After the death of both his parents he moved to the family's country home near Rouen. Flaubert's relationship with Collet ended in 1855. From November 1849 to April 1851 he traveled with the writer Maxime du Camp in North Africa, Syria, Turkey, Greece, and Italy. On his return Flaubert started to work on Madame Bovary, which appeared first in the Revue, 1856 and in book form the year after. The realistic depiction of adultery was condemned as immoral : Flaubert was prosecuted, though he escaped conviction, which was not a common result during the official censorship of the Second Empire.
In the 1860s Flaubert enjoyed success as a writer and as an intellectual at the court of Napoleon III. Among Flaubert's later major works are "Salammbô," 1862, and "The Temptation of Saint Antony," 1874.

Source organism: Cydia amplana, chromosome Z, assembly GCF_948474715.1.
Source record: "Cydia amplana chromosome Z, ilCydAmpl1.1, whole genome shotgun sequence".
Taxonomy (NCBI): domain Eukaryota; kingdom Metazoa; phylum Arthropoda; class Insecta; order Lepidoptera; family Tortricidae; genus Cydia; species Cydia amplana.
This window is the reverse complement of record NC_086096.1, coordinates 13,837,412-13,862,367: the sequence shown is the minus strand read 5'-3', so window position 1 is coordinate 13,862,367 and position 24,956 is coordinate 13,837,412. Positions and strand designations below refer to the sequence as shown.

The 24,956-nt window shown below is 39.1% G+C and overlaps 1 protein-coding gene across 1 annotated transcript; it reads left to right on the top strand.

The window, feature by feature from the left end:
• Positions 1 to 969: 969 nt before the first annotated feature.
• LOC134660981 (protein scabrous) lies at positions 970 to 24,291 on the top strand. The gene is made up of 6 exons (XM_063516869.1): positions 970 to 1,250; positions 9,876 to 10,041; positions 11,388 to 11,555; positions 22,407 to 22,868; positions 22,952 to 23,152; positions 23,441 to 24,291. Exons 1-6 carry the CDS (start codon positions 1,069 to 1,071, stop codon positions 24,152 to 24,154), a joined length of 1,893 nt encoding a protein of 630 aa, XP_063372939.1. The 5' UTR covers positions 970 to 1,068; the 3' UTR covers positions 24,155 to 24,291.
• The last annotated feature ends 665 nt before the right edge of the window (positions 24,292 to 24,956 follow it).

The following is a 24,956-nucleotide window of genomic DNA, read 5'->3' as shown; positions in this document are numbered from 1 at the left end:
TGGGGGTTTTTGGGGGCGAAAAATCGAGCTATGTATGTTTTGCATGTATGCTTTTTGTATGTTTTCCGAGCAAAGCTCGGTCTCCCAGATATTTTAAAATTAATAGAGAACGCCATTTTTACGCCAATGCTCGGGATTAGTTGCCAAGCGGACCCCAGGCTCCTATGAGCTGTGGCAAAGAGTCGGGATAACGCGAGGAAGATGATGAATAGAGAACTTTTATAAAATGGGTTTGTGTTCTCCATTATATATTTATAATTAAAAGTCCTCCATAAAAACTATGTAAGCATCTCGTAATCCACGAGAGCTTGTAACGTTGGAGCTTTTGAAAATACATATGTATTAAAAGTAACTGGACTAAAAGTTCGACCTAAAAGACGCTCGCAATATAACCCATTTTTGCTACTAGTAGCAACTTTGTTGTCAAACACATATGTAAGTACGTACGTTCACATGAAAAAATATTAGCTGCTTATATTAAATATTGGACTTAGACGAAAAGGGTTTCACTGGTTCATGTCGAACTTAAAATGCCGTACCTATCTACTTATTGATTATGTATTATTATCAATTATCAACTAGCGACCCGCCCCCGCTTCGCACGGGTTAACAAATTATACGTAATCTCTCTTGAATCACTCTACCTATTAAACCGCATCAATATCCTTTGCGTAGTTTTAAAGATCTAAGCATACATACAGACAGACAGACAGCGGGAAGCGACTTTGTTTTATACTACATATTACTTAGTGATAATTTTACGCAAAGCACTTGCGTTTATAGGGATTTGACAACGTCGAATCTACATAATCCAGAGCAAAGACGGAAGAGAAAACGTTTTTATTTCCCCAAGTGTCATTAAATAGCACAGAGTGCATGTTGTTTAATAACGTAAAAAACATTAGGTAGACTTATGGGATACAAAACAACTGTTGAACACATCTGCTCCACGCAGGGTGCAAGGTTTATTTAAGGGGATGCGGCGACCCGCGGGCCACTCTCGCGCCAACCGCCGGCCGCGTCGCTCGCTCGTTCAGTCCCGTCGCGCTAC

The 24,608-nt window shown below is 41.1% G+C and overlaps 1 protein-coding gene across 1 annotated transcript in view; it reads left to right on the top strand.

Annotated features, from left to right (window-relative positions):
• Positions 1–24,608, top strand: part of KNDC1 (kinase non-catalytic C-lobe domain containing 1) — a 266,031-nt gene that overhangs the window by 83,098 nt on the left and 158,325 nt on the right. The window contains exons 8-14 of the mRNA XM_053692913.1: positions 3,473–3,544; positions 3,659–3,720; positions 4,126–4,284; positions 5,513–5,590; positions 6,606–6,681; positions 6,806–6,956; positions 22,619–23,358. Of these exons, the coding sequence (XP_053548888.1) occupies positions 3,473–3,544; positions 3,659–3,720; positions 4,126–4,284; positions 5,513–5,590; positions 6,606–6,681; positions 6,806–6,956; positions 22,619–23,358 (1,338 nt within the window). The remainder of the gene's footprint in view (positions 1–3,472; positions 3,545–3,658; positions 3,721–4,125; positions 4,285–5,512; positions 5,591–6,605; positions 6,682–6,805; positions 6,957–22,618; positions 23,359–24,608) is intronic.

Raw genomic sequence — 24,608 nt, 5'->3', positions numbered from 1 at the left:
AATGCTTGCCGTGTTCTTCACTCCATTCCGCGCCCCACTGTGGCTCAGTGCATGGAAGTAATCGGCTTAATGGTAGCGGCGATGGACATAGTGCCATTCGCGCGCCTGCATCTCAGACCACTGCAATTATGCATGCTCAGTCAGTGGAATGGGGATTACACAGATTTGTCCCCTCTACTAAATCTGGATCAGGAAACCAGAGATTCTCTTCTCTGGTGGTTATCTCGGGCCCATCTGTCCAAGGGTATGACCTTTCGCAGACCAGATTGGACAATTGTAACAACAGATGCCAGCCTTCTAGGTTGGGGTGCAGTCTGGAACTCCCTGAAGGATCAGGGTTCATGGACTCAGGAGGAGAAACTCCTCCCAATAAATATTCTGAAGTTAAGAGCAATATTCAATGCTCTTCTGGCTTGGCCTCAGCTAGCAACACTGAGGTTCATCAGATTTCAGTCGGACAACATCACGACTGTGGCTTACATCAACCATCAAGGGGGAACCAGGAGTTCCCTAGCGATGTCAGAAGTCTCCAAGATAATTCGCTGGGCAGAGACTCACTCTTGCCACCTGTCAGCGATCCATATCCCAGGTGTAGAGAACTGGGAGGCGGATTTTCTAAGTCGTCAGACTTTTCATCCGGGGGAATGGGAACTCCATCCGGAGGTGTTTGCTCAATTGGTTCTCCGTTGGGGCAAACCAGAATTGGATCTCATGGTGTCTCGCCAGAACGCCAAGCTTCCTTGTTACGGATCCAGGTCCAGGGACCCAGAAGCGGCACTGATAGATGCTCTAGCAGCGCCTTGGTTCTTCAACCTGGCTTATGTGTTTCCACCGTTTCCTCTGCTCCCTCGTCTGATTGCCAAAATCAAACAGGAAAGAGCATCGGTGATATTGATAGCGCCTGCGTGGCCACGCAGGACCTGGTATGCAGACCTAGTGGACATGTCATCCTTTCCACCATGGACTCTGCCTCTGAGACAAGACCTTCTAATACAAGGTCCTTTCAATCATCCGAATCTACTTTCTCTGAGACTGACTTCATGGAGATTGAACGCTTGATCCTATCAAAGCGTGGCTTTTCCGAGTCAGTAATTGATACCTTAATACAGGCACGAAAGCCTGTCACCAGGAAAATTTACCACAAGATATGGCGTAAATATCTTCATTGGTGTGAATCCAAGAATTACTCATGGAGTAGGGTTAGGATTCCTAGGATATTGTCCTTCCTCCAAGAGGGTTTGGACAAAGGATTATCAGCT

On 5/8/1880 he died in Croisset, France. Rumours circulated that he had somehow strangled himself in the bathtub, however, it is more probable that he had just stepped out of the bathtub when he suffered a stroke.
The above material doesn’t mention anything about bisexuality, but we have something from Wikipedia (1/17/11):Flaubert was very open about his sexual activities with prostitutes of both sexes in his writings on his travels. He suspected that a chancre on his penis was from a Maronite or a Turkish girl. He also engaged in intercourse with male prostitutes in Beirut and Egypt; in one of his letters, he describes a "pockmarked young rascal wearing a white turban" with whom he had anal sex. He had intercourse with a 14-year-old Maronite boy in 1850. He also attempted to have intercourse with a 16-year-old girl at a brothel, but when the girl demanded to see his penis to check for venereal diseases, he marched out in false indignation that she would accuse him of such a thing—he was hiding an induration on his penis and was afraid she would see it.
Since I did not find a bisexual significator in Flaubert’s charts, I am not presenting his chart.. Of all twelve of his charts, he had two which had Angular mercuries. But neither of them had an connection to 5th, 7th or 8th houses.